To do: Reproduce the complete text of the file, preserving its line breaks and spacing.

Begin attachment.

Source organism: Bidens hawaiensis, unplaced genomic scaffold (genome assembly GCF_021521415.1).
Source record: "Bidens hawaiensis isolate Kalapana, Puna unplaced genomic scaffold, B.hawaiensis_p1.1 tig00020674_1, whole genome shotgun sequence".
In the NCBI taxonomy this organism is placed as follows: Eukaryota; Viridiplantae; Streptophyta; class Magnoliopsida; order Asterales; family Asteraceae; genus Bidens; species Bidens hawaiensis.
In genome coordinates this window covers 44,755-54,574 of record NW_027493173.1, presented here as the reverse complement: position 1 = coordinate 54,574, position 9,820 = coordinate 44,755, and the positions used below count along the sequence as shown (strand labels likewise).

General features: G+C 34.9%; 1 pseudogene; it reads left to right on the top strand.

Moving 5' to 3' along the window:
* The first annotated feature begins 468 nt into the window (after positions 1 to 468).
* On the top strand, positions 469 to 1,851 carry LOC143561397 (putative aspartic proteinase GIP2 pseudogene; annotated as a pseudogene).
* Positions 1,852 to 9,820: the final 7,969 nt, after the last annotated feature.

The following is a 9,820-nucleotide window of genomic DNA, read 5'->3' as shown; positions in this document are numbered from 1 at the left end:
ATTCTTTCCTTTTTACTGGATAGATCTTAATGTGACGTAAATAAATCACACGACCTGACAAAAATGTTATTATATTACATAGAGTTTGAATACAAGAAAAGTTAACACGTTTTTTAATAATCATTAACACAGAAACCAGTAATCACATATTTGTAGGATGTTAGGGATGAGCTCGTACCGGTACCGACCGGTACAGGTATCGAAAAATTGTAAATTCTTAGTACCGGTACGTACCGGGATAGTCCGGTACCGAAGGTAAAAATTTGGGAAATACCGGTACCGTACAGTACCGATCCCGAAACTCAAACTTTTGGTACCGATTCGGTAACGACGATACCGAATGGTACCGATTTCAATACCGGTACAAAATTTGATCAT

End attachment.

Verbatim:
Source organism: Bidens hawaiensis, unplaced genomic scaffold (genome assembly GCF_021521415.1).
Source record: "Bidens hawaiensis isolate Kalapana, Puna unplaced genomic scaffold, B.hawaiensis_p1.1 tig00020674_1, whole genome shotgun sequence".
In the NCBI taxonomy this organism is placed as follows: Eukaryota; Viridiplantae; Streptophyta; class Magnoliopsida; order Asterales; family Asteraceae; genus Bidens; species Bidens hawaiensis.
In genome coordinates this window covers 44,755-54,574 of record NW_027493173.1, presented here as the reverse complement: position 1 = coordinate 54,574, position 9,820 = coordinate 44,755, and the positions used below count along the sequence as shown (strand labels likewise).

General features: G+C 34.9%; 1 pseudogene; it reads left to right on the top strand.

Moving 5' to 3' along the window:
* The first annotated feature begins 468 nt into the window (after positions 1 to 468).
* On the top strand, positions 469 to 1,851 carry LOC143561397 (putative aspartic proteinase GIP2 pseudogene; annotated as a pseudogene).
* Positions 1,852 to 9,820: the final 7,969 nt, after the last annotated feature.

The following is a 9,820-nucleotide window of genomic DNA, read 5'->3' as shown; positions in this document are numbered from 1 at the left end:
ATTCTTTCCTTTTTACTGGATAGATCTTAATGTGACGTAAATAAATCACACGACCTGACAAAAATGTTATTATATTACATAGAGTTTGAATACAAGAAAAGTTAACACGTTTTTTAATAATCATTAACACAGAAACCAGTAATCACATATTTGTAGGATGTTAGGGATGAGCTCGTACCGGTACCGACCGGTACAGGTATCGAAAAATTGTAAATTCTTAGTACCGGTACGTACCGGGATAGTCCGGTACCGAAGGTAAAAATTTGGGAAATACCGGTACCGTACAGTACCGATCCCGAAACTCAAACTTTTGGTACCGATTCGGTAACGACGATACCGAATGGTACCGATTTCAATACCGGTACAAAATTTGATCAT